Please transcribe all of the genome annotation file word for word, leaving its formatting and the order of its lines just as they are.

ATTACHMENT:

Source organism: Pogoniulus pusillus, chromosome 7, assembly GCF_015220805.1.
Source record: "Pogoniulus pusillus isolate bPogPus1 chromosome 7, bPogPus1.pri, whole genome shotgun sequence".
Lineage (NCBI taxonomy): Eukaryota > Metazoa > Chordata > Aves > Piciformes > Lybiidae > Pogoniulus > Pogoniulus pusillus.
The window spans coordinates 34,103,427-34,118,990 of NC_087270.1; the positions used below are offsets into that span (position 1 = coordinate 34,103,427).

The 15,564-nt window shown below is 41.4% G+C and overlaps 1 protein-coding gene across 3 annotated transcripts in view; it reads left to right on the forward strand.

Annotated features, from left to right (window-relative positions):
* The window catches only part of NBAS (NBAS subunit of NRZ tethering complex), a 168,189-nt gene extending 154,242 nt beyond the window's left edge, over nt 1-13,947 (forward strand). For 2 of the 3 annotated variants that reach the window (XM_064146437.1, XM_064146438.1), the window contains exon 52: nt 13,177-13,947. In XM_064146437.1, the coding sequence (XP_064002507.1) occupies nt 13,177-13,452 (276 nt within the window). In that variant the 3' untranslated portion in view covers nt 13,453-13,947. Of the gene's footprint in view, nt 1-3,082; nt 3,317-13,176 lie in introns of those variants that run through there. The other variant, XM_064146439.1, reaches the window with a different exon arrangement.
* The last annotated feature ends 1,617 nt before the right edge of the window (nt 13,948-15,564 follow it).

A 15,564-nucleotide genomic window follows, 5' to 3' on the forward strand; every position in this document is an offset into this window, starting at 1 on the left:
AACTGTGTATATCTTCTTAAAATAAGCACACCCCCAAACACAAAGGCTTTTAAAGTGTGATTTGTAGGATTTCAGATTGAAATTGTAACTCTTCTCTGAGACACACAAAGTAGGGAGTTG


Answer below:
Source organism: Pogoniulus pusillus, chromosome 7, assembly GCF_015220805.1.
Source record: "Pogoniulus pusillus isolate bPogPus1 chromosome 7, bPogPus1.pri, whole genome shotgun sequence".
Lineage (NCBI taxonomy): Eukaryota > Metazoa > Chordata > Aves > Piciformes > Lybiidae > Pogoniulus > Pogoniulus pusillus.
The window spans coordinates 34,103,427-34,118,990 of NC_087270.1; the positions used below are offsets into that span (position 1 = coordinate 34,103,427).

The 15,564-nt window shown below is 41.4% G+C and overlaps 1 protein-coding gene across 3 annotated transcripts in view; it reads left to right on the forward strand.

Annotated features, from left to right (window-relative positions):
* The window catches only part of NBAS (NBAS subunit of NRZ tethering complex), a 168,189-nt gene extending 154,242 nt beyond the window's left edge, over nt 1-13,947 (forward strand). For 2 of the 3 annotated variants that reach the window (XM_064146437.1, XM_064146438.1), the window contains exon 52: nt 13,177-13,947. In XM_064146437.1, the coding sequence (XP_064002507.1) occupies nt 13,177-13,452 (276 nt within the window). In that variant the 3' untranslated portion in view covers nt 13,453-13,947. Of the gene's footprint in view, nt 1-3,082; nt 3,317-13,176 lie in introns of those variants that run through there. The other variant, XM_064146439.1, reaches the window with a different exon arrangement.
* The last annotated feature ends 1,617 nt before the right edge of the window (nt 13,948-15,564 follow it).

A 15,564-nucleotide genomic window follows, 5' to 3' on the forward strand; every position in this document is an offset into this window, starting at 1 on the left:
AACTGTGTATATCTTCTTAAAATAAGCACACCCCCAAACACAAAGGCTTTTAAAGTGTGATTTGTAGGATTTCAGATTGAAATTGTAACTCTTCTCTGAGACACACAAAGTAGGGAGTTG